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Friday, February 21, 2014

Made rich, made poor by war: World Social Justice Day 2014

ILO without mentioning war, divided humanity sees “Recovery” without work
Editing, commentary by Carolyn Bennett

Copenhagen, Denmark, 1995 hosted the World Summit for Social Development. In the ‘Copenhagen Declaration’ more than 100 political leaders pledged to make these their overriding objectives: the conquest of poverty and full employment; stable, safe, and just societies; and to put people at the center of development plans.

But the West (NATO) was at war then.
It still is at war. Nevertheless, in its 2014 global employment report the International Labour Organization (ILO) never once mentions war or conflict even as the text of the report makes clear that the people suffering most are those in zones where the Western world is engaged in endless provocation, war and protracted conflict.

MENA: Middle East and North Africa

The ILO reports, “Youth unemployment in MENA countries remains the highest in the world” (2013 percentages):

27.2 percent in the Middle East;
More than 29 percent in North Africa

More than twice the global average: e.g., youth unemployment
Morocco 19 percent
Algeria and Lebanon over 22 percent
Egypt 25 percent
Jordan and Saudi Arabia closer to 30 percent
Occupied Palestinian Territory around 40 percent
 Tunisia over 42 percent

“In many MENA countries, educational attainment actually increases the risk of joblessness, e.g., unemployment rates for those with tertiary (higher or post-secondary) education

Saudi Arabia over 43 percent
Occupied Palestinian Territory 24 percent
United Arab Emirates and in Morocco 22 percent
Tunisia 14 percent
Algeria over 11 percent

“…Education systems in other countries, such as Egypt and Jordan, struggle to deliver graduates with the necessary skills for finding productive jobs. Overall many young people in the (MENA) region are both overqualified and under-qualified for available positions compared to countries in other regions at similar levels of development.

Sub-Saharan Africa
In Lebanon 38 percent of surveyed firms showed labour skill levels “to be one of the key constraints”; and the same finding in the Syrian Arab Republic 36 percent; in Jordan 33 percent; in Egypt 31 percent. [Ref. World Bank’s Enterprise Surveys]

The region of Sub-Saharan Africa, also affected by wars and conflict, foreign exploitation and plunder and internal corruption, is even worse off in terms of education, opportunity, and advancement and infrastructural development than the MENA region. Though “some progress has been made in reducing the proportion of people living in poverty in Sub-Saharan Africa,” the report says, this region “has seen a steady rise in the absolute number of extremely poor people.”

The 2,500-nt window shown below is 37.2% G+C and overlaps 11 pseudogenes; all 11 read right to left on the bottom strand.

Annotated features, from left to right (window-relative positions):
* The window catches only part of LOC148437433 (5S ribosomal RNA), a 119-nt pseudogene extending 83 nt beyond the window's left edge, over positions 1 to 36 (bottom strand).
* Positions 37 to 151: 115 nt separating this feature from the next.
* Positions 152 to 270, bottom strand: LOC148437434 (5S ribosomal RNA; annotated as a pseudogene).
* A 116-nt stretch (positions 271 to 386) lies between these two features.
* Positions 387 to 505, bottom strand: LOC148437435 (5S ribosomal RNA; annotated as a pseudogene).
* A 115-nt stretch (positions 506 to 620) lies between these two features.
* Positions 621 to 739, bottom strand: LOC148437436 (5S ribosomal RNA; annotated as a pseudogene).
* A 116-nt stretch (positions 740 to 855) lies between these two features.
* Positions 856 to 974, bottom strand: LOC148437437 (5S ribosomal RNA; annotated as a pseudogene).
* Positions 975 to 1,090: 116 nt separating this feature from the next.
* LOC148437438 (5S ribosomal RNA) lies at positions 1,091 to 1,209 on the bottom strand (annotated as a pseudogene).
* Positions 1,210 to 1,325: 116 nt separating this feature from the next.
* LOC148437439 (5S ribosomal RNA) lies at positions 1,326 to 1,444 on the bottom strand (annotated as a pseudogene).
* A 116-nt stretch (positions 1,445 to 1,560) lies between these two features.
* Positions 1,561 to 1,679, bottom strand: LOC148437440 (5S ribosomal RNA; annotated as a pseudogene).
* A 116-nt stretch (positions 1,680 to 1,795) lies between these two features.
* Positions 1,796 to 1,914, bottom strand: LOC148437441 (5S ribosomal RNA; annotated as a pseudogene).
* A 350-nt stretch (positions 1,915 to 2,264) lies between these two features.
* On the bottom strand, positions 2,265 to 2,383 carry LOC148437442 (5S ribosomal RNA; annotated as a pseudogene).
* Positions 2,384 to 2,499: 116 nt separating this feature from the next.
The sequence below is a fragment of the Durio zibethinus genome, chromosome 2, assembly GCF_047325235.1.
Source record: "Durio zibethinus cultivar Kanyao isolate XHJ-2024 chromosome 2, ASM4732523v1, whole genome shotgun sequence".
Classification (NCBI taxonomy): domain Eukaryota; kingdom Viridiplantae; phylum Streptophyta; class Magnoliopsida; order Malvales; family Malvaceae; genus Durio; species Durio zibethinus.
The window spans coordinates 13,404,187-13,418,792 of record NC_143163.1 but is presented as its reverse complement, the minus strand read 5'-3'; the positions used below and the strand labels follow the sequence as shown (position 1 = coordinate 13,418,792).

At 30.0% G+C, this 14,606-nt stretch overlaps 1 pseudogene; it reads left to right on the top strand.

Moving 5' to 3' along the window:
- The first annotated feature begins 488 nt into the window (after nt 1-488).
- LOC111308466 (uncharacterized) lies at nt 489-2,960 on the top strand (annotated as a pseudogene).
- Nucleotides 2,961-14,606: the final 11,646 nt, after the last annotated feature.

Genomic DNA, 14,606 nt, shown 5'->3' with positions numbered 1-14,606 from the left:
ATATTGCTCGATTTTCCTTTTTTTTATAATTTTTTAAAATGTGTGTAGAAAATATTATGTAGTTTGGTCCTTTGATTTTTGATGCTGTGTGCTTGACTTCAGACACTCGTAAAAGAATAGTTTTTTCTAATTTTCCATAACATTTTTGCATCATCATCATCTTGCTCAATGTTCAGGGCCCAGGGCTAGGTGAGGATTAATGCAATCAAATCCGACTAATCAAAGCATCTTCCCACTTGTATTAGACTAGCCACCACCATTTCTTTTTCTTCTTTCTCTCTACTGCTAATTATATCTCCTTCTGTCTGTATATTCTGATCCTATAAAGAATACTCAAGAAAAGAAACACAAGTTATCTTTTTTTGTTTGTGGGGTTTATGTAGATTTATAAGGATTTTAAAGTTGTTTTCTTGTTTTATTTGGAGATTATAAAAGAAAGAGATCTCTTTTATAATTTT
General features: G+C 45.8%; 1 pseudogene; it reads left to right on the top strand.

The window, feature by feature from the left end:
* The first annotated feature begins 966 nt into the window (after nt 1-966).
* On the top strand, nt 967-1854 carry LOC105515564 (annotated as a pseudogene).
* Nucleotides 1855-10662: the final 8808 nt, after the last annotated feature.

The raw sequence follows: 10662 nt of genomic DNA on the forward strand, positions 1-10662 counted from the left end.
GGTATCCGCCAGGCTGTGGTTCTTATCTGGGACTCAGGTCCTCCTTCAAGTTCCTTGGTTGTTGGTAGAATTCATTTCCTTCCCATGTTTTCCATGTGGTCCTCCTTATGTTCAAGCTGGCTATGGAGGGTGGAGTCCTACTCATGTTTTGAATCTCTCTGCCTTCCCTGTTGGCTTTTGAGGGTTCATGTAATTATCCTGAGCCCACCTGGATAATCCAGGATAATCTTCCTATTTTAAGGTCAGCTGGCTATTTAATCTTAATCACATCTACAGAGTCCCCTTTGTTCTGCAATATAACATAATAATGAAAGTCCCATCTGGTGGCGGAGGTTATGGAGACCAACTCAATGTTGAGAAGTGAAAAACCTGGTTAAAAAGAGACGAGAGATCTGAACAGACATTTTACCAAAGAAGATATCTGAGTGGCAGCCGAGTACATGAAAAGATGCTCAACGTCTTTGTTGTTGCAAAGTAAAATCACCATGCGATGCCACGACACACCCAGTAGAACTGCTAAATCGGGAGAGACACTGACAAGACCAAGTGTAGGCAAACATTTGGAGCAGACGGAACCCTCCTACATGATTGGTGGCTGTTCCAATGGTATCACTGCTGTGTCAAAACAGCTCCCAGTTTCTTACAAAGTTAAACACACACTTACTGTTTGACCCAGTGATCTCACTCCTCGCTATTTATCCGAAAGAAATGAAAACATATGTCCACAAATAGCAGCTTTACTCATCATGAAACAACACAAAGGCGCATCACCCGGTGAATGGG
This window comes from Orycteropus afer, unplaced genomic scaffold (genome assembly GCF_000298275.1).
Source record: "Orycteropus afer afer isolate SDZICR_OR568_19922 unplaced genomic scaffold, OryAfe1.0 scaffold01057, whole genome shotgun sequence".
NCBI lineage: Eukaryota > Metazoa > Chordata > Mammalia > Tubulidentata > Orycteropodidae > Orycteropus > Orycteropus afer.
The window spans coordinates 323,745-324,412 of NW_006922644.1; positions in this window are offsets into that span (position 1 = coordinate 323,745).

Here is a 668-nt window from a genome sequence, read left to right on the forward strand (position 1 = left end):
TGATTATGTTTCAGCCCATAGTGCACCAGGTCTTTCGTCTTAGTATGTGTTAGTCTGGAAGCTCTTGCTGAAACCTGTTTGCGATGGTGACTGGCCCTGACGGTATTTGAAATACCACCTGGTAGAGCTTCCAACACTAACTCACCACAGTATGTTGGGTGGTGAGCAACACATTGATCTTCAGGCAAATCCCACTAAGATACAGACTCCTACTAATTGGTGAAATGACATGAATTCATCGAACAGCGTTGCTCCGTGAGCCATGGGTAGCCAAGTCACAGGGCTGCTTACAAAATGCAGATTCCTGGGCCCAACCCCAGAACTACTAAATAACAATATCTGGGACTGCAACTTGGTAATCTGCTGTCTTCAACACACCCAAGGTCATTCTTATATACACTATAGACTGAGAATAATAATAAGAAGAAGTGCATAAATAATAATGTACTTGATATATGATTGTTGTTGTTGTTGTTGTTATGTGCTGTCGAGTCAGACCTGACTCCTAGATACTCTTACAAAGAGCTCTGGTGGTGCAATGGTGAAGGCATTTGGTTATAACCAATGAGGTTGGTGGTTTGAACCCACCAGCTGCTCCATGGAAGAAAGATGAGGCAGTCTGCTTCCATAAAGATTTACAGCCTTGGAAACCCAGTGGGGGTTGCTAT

Conflict, Forced Migration, Enforced Inequality

“Skills mismatches in most MENA countries are worsened because the educational systems are characterized by significant inequalities. Students coming from a disadvantaged background have less chance of completing their primary education. They also have a lower probability of gaining access to better quality education. Therefore, they will be less able to access university educations.

“This inequality is aggravated by the rapid decline in public investment in education. The unequal distribution and – on average – inadequate quality of education reduce the returns that many people receive from their education and prevent the region from benefiting from the large overall investment they make in education. At the same time, the fact that only a few possess the skills actually required by local businesses creates substantial wage premiums, such as may be earned, for instance, by returning migrants in Egypt, who are often perceived as being more adequately educated.”

At war in MENA, U.S. feeds 1 percent, neglects 99 percent

“The rise in corporate profits and inexpensive borrowing did not spark an investment boom in the real economy. Rather, companies have decided to pay larger and larger dividends to their shareholders. …Taking advantage of ultra-low interest rates to buy back shares and increasing dividend payments to shareholders alongside persistently weak hiring [is] seen as a choice to invest an increasing proportion of available corporate funds into financial capital, as opposed to into physical capital or into expanding the workforce. In the United States these trends have further worsened income inequality.

“Between 2009 and 2012 in the United States, average family incomes of the top 1 percent of households grew by 31.4 percent while the incomes of the bottom 99 per cent of households grew by only 0.4 percent.” Accordingly, “the top 1 percent in the United States captured 95 percent of aggregate income gains in the first two years of the recovery” [Ref. Saez (2013)].

ILO Report concludes